Featured speakers | Kentuckians For The Commonwealth

Featured speakers

Here's some other KFTC members who will be facilitating workshops or taking other roles in the annual meeting

  • Jeff and Sharman Chapman-Crane
  • Doug Doerrfeld
  • Ralph Davis
  • Tayna Fogle
  • Cathy and Joe Gilbert
  • Carey Henson
  • Michael Hiser
  • Virginia Johnson
  • Elizabeth Jones
  • Kristah Lavalle
  • Shekinah Lavalle
  • Mary Love
  • Mary Lou Marzian
  • Bennie Massey
  • Beverly May
  • Pam Newman
  • K.A. Owens
  • Steve Pavey
  • The Paw Paw Pickers
  • Martin Richards
  • Marco Saavedro
  • Elizabeth Sawyer
  • Elizabeth Sanders
  • Linda Stettenbenz
  • Mantell Stevens
  • Ray Tucker
  • Randy Wilson
  • Steve Wilkins

You can read a brief bio of each one in the 2013 Annual Meeting Program

Wendell Berry

Wendell Berry is known and recognized nationally and internationally, has lived in California, New York and Italy, and yet is deeply rooted to the land in the Kentucky community where his family has farmed for at least five generations. He makes his living as a farmer and a writer (more than 50 books of poems, essays and fiction).

He is a graduate of the University of Kentucky, having also taught there. However, a few years ago he “ungraduated” himself and asked for the return of his personal papers after the university compromised itself in return for monetary donations from coal mining interests.

Since learning from Harry Caudill and Gurney Norman in the 1960s about the destructive practice of strip mining in eastern Kentucky, Berry has been to this day an outspoken critic of the practice, at times risking arrest and being one of 14 KFTC members who spent a weekend in 2011 camped out in the Kentucky governor’s office to bring attention to the injustice of mountaintop removal.

These actions reflect the constant themes in all of Berry’s writings – respect for the natural rhythms and gifts of the earth, the connectedness of life, admiration for local knowledge and culture, and a commitment to our obligations to one another.

Berry has spoken out on many social justice issues, including opposing the war in Vietnam and later all wars, the construction of a nuclear power plant nearby in Indiana, and farm policy that leads to the destruction of rural communities and small farmers. In 2009, along with 38 other Kentucky writers, Berry wrote in opposition to the death penalty, calling for a moratorium on any further executions.  

He has been a great friend and supporter of KFTC for many years, reading at KFTC events in Kentucky and elsewhere, and helping organize mountaintop removal tours for Kentucky authors and artists. In an interview 20 years ago, Berry described KFTC as “a new political party for the land and the people.”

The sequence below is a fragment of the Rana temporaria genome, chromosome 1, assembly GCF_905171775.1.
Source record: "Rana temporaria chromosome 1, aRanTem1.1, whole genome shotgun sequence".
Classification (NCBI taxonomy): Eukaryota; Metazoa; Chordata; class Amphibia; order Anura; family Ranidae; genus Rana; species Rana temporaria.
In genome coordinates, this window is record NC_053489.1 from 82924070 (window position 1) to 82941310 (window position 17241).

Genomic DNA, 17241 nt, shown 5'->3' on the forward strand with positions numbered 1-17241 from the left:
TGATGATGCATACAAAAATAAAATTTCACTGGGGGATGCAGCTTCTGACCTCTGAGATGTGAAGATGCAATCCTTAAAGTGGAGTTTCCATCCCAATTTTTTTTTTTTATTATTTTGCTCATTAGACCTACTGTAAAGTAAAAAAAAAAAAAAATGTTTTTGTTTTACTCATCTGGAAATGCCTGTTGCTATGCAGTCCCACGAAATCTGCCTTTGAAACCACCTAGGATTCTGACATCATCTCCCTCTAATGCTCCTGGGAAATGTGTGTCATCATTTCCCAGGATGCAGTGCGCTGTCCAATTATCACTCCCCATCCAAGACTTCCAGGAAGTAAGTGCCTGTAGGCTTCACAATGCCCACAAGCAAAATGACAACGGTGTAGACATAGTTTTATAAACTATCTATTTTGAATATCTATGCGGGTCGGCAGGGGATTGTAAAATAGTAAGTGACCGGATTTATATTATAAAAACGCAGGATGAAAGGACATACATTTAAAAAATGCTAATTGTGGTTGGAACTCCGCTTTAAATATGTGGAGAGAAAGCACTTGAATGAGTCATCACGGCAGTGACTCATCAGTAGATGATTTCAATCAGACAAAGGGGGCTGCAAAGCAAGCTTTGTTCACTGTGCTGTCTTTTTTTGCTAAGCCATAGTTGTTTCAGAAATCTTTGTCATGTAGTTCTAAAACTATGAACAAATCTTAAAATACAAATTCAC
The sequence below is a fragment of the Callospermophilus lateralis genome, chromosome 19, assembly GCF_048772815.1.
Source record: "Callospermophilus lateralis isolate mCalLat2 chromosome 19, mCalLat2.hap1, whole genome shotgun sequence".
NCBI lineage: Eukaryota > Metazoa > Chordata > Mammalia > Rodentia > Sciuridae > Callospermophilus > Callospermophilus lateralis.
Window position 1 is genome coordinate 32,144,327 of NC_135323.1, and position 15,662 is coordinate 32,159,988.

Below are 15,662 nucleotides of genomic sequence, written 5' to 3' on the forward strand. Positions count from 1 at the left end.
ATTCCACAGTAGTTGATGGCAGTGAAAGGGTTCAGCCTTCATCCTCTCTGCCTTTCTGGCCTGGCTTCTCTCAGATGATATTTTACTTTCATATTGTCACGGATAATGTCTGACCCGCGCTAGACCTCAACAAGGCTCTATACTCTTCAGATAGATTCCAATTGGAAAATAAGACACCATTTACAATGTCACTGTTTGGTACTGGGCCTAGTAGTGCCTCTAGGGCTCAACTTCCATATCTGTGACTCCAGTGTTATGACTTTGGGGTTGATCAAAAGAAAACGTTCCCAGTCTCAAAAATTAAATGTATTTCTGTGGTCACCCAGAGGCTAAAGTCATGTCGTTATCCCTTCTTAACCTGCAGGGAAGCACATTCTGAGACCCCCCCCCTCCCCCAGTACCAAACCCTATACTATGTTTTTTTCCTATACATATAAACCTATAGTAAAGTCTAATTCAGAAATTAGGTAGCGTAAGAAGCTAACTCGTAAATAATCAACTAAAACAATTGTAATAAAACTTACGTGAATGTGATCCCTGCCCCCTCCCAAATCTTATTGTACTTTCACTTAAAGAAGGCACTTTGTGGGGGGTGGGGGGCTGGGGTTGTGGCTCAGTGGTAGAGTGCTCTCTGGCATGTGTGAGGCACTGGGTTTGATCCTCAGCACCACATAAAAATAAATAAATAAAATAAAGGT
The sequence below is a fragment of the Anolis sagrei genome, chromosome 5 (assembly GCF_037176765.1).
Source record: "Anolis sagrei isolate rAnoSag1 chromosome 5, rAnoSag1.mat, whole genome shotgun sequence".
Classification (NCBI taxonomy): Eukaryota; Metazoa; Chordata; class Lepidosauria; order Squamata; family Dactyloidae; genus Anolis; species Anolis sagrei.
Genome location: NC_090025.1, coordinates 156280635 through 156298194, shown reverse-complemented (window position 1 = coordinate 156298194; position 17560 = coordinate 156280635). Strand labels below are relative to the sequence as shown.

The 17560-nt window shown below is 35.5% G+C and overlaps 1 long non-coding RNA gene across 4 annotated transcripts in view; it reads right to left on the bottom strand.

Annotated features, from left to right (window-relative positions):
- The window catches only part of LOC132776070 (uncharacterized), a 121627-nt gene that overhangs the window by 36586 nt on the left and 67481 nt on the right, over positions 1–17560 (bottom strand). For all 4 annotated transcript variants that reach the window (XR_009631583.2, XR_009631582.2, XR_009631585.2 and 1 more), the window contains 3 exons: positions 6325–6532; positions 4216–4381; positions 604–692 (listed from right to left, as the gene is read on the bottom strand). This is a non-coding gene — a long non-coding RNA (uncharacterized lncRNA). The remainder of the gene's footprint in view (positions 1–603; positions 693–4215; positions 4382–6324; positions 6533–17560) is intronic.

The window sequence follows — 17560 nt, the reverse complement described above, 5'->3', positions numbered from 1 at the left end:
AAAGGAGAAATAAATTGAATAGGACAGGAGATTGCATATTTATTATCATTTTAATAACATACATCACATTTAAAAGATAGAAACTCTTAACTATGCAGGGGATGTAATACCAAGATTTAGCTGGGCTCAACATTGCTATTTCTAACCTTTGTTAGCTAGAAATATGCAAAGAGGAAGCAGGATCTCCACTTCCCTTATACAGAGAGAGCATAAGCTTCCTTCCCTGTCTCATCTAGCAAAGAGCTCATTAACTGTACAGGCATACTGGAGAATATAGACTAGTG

Gihan Perera

Gihan Perera is a nationally recognized progressive strategist, community organizer and leader in the U.S. social justice movement. He is currently the executive director of the Florida New Majority, a statewide civil rights and civic engagement organization that is working to connect and empower Florida’s diverse communities. 

Perera is co-founder and former executive director of the Miami Workers Center, a community organizing institution for low-income Black and Latino communities in south Florida. His decade-plus leadership of the center helped turn it into a national peer anchor to a number of strategic initiatives including the U.S. Social Forum, the Right to the City Alliance, and a number of other efforts to build the theory, practice and capacity of work happening at the intersection of race, gender, the economy and the environment. 

Perera sits on the board of directors for the Advisory Committee of the Philanthropic Initiative for Racial Equity and Social Justice Leadership. He also is the co-founder and chair of the Right to the City Alliance, a national alliance across eight urban centers of the U.S. dedicated to expanding human rights and democracy. The alliance, which includes more than 50 grassroots organizations, legal service providers, academics and policy organizations, looks to forge an urban human rights agenda to win racial justice, participatory democracy and systemic policy and institutional change.

Perera began his activism as a high school student in Los Angeles and then at UC Berkeley. While organizing against the first Gulf War, Perera hosted a radio program on a local station melding his passion for social and racial justice and music. Prior to founding the Workers Center he was a union organizer, leading campaigns in Miami and South and North Carolina for seven years, with Amalgamated Clothing and Textile Workers Union (ACTWU). He was also a trainer and west coast recruitment director for the AFL-CIO's Organizing Institute.

Perera is a regular contributor to The Miami Herald and The Huffington Post and is often featured in national publications and events exploring urban poverty, racial disparities, civic engagement and social justice in the U.S.

Johann Joseph

Johann Joseph migrated to South Florida in 2007 at the age of 16 from Port Au Prince, Haiti. Johann is a single mother of two beautiful girls and has been heard saying that her girls are her inspiration to turn her city and state around. She first got involved with Florida New Majority as a canvasser for the Fight for a Fair Economy campaign in 2011. Since then she has taken up leadership roles during the 2012 Presidential elections. In early 2013 she spoke to Florida’s state legislators of the importance to make voting a fundamental right. One of Johann’s great electoral-activism accomplishments was forming and co-leading a team of volunteers to vet, endorse and help elect the first woman mayor of the City of North Miami. Johann continues to remain engaged in local activism and organizing efforts in South Florida.